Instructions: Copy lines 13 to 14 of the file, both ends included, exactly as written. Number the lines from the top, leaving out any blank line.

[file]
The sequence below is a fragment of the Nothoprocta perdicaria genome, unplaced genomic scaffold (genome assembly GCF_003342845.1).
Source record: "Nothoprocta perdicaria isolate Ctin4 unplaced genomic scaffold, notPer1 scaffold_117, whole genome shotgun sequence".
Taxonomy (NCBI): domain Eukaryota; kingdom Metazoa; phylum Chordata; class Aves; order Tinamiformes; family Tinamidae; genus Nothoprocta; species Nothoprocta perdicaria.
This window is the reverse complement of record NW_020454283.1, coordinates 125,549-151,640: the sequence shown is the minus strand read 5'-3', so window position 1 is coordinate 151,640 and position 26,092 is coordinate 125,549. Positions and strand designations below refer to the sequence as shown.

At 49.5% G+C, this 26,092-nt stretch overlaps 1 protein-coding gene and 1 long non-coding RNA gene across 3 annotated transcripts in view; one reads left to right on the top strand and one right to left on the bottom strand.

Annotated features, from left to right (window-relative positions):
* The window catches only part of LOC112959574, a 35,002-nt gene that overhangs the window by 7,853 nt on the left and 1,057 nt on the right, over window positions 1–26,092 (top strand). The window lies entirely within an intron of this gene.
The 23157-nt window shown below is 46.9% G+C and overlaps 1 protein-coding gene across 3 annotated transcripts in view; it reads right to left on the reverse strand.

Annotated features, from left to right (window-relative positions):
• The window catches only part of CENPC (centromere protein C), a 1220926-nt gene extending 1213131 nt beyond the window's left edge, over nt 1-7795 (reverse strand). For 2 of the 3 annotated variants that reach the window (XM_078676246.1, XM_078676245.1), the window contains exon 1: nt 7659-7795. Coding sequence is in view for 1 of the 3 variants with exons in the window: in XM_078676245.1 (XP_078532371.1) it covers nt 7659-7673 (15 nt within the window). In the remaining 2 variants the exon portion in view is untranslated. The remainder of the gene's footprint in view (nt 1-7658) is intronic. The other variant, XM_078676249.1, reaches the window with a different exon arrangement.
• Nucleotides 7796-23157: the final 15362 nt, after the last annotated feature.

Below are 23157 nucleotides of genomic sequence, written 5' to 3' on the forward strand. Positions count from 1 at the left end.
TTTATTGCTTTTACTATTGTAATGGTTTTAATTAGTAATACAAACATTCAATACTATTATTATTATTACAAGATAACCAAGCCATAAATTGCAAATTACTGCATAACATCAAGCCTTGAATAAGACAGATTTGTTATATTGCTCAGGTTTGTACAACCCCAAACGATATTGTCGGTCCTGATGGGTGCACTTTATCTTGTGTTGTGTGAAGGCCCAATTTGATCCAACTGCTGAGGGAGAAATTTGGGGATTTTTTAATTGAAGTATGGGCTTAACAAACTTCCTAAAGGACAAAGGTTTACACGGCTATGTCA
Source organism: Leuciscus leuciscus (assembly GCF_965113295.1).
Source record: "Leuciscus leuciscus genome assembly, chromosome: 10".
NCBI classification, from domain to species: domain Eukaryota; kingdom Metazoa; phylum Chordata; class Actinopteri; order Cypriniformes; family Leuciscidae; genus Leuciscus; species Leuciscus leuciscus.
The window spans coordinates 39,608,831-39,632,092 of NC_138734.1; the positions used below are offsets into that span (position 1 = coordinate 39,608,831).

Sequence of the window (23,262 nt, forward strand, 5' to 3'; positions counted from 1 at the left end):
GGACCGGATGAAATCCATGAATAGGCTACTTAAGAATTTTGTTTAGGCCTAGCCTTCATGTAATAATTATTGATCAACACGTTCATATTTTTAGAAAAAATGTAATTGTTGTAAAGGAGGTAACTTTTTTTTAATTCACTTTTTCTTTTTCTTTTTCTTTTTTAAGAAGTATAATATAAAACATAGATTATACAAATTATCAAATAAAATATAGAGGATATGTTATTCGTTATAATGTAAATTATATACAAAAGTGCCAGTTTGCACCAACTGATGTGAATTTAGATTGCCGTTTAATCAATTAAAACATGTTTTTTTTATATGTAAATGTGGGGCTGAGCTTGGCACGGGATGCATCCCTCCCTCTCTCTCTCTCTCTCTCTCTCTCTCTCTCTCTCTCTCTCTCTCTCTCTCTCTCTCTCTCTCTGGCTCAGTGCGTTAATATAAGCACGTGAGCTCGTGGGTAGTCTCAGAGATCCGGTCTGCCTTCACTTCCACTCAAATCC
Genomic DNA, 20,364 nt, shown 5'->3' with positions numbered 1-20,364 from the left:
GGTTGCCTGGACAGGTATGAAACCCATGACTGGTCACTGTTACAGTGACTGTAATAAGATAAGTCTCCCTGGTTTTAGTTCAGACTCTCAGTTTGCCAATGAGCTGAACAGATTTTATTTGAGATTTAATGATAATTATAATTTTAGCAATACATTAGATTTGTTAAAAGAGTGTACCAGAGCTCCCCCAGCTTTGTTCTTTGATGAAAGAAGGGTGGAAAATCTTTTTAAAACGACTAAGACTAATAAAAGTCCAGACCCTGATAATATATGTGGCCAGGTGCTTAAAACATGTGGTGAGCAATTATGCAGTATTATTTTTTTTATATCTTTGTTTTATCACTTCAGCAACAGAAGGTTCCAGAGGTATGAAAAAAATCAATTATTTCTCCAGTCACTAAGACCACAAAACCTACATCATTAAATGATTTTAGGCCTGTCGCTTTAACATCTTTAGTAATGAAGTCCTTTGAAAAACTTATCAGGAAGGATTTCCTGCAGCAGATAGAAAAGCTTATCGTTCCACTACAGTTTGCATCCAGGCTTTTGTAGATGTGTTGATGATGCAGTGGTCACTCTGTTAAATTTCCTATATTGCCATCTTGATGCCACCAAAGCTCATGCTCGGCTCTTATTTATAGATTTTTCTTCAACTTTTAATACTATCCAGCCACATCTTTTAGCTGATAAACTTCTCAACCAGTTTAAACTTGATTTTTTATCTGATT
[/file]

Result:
TTTATTGCTTTTACTATTGTAATGGTTTTAATTAGTAATACAAACATTCAATACTATTATTATTATTACAAGATAACCAAGCCATAAATTGCAAATTACTGCATAACATCAAGCCTTGAATAAGACAGATTTGTTATATTGCTCAGGTTTGTACAACCCCAAACGATATTGTCGGTCCTGATGGGTGCACTTTATCTTGTGTTGTGTGAAGGCCCAATTTGATCCAACTGCTGAGGGAGAAATTTGGGGATTTTTTAATTGAAGTATGGGCTTAACAAACTTCCTAAAGGACAAAGGTTTACACGGCTATGTCA
Source organism: Leuciscus leuciscus (assembly GCF_965113295.1).